In Rome, the G20 will have to convince on the climate

They must discuss the fight against Covid-19, the global economic recovery, and especially the climate: the G20 leaders of the world’s largest economies, who are meeting from this Saturday, October 30 in Rome, will they be able to send a positive signal just before COP26?

“On all of our climate goals, we have a long way to go and we must step up the pace”, reiterated Friday the Secretary General of the United Nations (UN), Antonio Guterres. It never ceases to warn about the risk of “Climate catastrophe”, pointing the “Special responsibility” of the G20 countries. This group, which includes the United States, the European Union, but also China, Russia and India, is responsible for the bulk of global emissions. “We still have time to get things back on track, and this G20 meeting is an opportunity to do so”, insisted Mr. Guterres.

Heads of state and government will leave for Glasgow as soon as the G20 summit is completed on Sunday in Rome. However, their ability to come to an agreement during this weekend on strong commitments in favor of the climate is not guaranteed. The head of the Italian government, Mario Draghi, had pleaded, at the beginning of October, for “A commitment from the G20 on the need to limit the rise in temperatures to 1.5 degrees”, the most ambitious goal of the Paris Agreement.

“We are not going to stop global warming in Rome or at this COP meeting”, recognized the British Prime Minister, Boris Johnson, on the plane taking him to the Italian capital. “The most we can hope for is to slow down the increase” temperatures. In this context, to what extent are the leaders of the major world economies ready to commit to, for example, abandon coal?

Boris Johnson reportedly insisted again on “The potential exit from coal”, in a telephone conversation on Friday with Chinese President Xi Jinping, who, like his Russian counterpart, Vladimir Putin, will only participate in the G20 by videoconference. Beijing has shown a sign of inflection by promising in September to stop building coal-fired power plants abroad. But China, and with it many emerging countries, still depends a lot on this fossil fuel, which emits a lot of CO.2, in particular to run its power plants, in the current context of the energy crisis.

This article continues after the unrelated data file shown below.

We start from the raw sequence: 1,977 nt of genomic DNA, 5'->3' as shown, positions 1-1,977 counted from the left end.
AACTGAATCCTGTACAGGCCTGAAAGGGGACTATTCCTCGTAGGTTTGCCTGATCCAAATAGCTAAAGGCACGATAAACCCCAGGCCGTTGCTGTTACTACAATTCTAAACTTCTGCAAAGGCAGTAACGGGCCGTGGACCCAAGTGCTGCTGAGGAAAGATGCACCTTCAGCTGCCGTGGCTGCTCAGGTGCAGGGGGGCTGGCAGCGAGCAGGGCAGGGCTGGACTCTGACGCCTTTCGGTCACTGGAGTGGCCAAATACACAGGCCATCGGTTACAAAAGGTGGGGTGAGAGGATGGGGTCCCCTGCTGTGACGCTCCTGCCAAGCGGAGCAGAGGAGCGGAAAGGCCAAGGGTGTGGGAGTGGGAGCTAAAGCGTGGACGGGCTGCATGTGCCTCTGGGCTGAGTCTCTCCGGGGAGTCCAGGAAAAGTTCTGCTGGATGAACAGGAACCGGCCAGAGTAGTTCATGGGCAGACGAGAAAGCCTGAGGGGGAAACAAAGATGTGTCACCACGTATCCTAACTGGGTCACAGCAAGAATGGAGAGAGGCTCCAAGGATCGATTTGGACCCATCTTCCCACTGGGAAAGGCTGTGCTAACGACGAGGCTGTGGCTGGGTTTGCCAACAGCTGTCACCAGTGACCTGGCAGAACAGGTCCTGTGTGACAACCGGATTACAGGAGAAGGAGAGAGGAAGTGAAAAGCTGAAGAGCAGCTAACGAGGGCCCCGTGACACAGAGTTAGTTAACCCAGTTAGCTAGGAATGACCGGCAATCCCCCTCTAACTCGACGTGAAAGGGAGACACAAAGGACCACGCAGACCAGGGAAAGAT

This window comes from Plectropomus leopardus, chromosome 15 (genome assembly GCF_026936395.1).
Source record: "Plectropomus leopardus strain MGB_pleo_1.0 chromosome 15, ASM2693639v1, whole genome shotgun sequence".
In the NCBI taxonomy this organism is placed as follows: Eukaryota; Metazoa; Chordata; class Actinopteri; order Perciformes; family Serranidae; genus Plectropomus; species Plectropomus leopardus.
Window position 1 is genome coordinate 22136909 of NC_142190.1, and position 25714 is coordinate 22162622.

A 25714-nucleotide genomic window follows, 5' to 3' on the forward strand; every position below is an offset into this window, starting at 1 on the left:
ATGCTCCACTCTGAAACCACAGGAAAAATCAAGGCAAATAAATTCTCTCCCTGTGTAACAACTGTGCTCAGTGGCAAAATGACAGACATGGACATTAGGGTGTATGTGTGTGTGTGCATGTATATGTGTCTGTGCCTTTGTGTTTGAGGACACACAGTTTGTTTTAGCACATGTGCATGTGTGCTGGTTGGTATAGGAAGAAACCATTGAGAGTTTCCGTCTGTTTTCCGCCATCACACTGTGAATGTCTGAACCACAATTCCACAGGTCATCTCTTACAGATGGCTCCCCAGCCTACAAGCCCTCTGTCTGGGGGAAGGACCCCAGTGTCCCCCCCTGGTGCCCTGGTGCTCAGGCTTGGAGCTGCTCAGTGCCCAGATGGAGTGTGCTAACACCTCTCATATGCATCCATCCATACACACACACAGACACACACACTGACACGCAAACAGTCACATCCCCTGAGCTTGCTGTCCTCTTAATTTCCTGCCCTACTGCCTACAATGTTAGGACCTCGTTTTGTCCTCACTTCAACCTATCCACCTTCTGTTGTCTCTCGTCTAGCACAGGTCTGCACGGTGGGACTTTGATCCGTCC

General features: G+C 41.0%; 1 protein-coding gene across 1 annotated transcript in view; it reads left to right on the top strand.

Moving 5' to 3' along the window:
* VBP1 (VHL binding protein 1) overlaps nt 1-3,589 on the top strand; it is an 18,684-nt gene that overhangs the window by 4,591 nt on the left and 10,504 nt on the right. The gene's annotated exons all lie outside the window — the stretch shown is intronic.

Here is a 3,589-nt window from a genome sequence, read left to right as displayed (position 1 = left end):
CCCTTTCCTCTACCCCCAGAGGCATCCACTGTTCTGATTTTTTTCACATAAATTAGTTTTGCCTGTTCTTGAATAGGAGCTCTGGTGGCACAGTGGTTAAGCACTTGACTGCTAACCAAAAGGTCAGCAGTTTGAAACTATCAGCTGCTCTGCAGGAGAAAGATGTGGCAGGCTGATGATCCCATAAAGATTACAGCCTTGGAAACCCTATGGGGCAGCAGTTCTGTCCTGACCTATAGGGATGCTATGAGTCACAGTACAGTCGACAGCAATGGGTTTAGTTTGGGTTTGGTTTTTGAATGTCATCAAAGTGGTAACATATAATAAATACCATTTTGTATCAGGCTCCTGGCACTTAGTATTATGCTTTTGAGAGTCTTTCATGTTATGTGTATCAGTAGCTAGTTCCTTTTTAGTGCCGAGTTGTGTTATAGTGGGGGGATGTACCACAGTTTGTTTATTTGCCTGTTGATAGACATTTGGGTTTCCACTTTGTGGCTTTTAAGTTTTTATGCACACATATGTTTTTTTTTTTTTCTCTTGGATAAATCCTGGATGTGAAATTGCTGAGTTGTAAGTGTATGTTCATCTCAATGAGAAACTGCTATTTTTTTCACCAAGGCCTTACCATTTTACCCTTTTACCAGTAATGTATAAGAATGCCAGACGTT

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The only certainty of concrete progress concerns taxation

In Rome, the subjects of the debt of the poorest countries will also be discussed, and the efforts to be made to vaccinate the planet against Covid-19. On the agenda, it is also planned to address the growing shortages and problems in the global supply chain, which threaten to derail the economic recovery.

The only certainties in terms of concrete progress at the end of this summit with moderate ambitions concern taxation. The G20 should indeed endorse at the highest political level the minimum global taxation at 15% on multinationals. The challenge now is to implement this system in each country, which will reduce the possibilities of tax optimization for multinationals and should bring in 150 billion euros in additional revenue. The stated goal is 2023.

A police officer stands guard outside the

Several demonstrations are planned for Saturday in Rome (unions, extreme left, Fridays for Future), for which thousands of people are expected. More than 5,000 police officers, riflemen and soldiers were mobilized. The Italian capital will be permanently flown over by helicopters and drones, and the district where the summit is held has been “Bunkerized”.

The leaders will also take advantage of their return to a large international meeting – the first time since the start of the pandemic – to increase bilateral or small committee meetings. Joe Biden and Emmanuel Macron, as well as German Chancellor Angela Merkel and British Prime Minister Boris Johnson want to agree on a resumption of negotiations with Iran.

Emmanuel Macron, who has already staged his reconciliation with Joe Biden on Friday after the submarine affair, also planned to meet Boris Johnson on Sunday, against the backdrop of a crisis between their two countries over post-Brexit fishing. Argentine President Alberto Fernández, for his part, hopes to discuss his debt with IMF Managing Director Kristalina Georgieva.

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The World with AFP

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In Rome, the G20 will have to convince on the climate